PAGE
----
Rachel: Yes, yes. That really clarifies something that I said earlier and I wanted to go a little deeper on, give a little more context to. Yes, learning to value, as a collective, going in and looking at that sort of relationship we have to the self and the things that we value; the way we make meaning of the world, if there is any sense of felt dissonance it's like, ‘well, can we explore that’… can we explore that with kindness and courage?  I really feel like that.

I totally believe that if people were to do what you're saying, Emma, and it's like how the first time through Plato's cave is really scary because it's the first time through. But the second time through and any subsequent times through, you know it's a cave. You know it's shadows on the wall. So you have this felt, lived experience of having been through it. That is really important. That, if you do that, you can have empathy for somebody else and you can genuinely hold space in a way- this is their process and I can be here with you in it, you know, and not take on the role of a clinician. But when you're talking about educators, Chris, or we're talking about parents, or we're talking about leaders and organizations, we're in this moment where we need more of this empathy and this awareness. So going through that with yourself really feels like it does something to a person's ability to hold space with another individual. And then, yes, is it a big disintegration? I mean, my first one, yes, it was terrifying. It was absolutely terrifying. But now I feel like I'm better equipped to serve any ones that come up in the future.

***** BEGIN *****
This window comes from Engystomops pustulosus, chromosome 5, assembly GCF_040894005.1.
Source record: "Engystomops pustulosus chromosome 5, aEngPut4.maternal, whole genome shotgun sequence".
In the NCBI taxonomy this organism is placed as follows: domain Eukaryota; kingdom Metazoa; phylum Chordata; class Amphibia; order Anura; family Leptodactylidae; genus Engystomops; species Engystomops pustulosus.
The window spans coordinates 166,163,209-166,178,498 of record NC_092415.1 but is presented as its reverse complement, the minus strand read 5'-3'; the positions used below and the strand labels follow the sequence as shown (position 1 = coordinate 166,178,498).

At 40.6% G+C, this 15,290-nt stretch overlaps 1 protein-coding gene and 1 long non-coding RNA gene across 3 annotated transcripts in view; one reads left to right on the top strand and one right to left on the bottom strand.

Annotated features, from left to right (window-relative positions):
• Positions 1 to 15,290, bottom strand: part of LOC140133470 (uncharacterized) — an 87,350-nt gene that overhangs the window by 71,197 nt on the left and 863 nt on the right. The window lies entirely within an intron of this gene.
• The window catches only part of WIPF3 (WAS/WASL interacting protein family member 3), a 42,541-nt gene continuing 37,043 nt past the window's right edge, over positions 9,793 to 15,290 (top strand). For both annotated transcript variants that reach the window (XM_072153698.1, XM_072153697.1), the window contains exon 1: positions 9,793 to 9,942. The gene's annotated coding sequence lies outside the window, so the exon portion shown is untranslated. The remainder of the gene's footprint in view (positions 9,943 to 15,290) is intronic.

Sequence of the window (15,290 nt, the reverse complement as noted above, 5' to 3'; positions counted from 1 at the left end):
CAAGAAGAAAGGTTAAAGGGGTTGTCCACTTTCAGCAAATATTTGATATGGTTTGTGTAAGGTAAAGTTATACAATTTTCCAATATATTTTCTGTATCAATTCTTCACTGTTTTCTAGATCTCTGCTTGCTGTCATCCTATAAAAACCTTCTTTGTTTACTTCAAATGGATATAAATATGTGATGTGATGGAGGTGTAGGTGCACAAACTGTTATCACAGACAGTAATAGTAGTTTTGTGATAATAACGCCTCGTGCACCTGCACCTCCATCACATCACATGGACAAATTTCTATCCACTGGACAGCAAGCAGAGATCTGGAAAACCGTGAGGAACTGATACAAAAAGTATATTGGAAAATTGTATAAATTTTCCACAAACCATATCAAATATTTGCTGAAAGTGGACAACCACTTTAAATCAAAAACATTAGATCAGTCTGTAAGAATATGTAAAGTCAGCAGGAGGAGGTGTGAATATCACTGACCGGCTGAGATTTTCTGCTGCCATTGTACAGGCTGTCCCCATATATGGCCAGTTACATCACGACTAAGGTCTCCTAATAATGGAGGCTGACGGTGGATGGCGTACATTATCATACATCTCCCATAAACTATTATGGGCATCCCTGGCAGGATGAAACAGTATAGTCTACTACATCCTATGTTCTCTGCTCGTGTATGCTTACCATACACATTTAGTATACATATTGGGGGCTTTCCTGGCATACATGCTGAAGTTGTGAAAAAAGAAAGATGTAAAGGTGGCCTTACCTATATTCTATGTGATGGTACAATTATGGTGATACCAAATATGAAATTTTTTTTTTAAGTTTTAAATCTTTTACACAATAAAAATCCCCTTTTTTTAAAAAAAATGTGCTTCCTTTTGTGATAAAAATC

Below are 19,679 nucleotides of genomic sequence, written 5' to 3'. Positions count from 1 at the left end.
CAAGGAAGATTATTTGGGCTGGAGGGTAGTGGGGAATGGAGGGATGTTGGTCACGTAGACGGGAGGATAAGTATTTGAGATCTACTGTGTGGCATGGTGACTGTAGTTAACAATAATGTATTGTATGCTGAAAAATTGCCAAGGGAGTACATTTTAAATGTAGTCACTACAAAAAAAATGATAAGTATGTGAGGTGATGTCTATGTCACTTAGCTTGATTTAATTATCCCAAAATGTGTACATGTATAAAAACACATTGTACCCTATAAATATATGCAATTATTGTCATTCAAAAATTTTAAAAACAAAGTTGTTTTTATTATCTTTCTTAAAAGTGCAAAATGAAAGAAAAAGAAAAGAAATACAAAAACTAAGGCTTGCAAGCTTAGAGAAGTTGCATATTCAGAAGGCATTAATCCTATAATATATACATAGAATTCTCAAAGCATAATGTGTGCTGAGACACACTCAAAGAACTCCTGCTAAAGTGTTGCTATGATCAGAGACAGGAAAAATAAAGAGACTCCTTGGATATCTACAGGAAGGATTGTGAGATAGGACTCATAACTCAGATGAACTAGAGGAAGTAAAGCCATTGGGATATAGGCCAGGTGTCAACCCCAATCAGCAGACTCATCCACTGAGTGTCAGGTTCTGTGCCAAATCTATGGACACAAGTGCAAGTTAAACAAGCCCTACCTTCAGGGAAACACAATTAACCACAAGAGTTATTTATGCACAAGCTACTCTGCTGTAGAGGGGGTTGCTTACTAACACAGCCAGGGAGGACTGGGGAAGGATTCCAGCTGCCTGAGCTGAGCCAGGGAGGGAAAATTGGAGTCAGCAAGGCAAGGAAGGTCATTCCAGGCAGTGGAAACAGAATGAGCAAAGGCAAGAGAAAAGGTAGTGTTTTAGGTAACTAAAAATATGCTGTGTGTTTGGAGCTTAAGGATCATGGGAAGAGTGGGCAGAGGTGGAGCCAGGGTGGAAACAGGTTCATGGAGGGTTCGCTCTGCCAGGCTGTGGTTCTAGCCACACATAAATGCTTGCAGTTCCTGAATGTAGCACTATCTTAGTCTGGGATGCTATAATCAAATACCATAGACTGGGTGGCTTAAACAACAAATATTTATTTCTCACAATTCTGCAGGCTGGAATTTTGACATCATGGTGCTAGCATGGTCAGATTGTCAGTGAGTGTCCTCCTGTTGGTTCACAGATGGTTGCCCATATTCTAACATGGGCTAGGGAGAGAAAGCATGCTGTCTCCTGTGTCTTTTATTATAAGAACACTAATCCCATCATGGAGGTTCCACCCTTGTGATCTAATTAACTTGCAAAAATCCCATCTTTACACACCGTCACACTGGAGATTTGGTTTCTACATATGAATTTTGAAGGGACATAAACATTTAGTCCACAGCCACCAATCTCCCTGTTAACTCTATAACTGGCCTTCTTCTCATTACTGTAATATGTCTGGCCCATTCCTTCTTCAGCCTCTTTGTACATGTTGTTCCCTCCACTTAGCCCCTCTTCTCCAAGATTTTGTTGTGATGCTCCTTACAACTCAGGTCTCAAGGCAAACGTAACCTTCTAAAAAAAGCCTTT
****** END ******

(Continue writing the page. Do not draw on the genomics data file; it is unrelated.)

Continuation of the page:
Chris: You know, it does get easier to deal with it over time and you feel better equipped. That's exactly right.

Emma: I think part of that, too, is if you just trundle along and the universe has to push you through trauma into a moment of disintegration, it's going to be a shock because you're unprepared for it. It's like someone pushing you into the pool, you know, unexpectedly and you fall in the water and it's cold and it's shocking. Whereas if you're prepared to go there yourself, you can sort of ease yourself into the water a little bit and you understand a bit more about what's going on and why. So I think when, if you're waiting for those moments where the universe is going to thrust that upon you, it's not going to be when you're expecting it or when you're prepared for it.

Rachel: Yeah, that's such a good analogy. This gets it right back into talking about trauma and neurodivergence and the body. If it's gotten to a point where it's too much to handle for the person, the universe is going to take you and your psyche, or your body, is going to take you and it's going to shove you into the pool essentially, if it's not an external stimulus.

Back to my definition [of trauma] is the impact on the organism. Chris, when you were talking about gifted and neurodivergence but also capital ‘T’ trauma and how Dabrowski didn't necessarily speak to neurodivergence or giftedness specifically. I know there's a lot of conversation about that and that's long been a thing in the giftedness space, back and forth: what does that mean?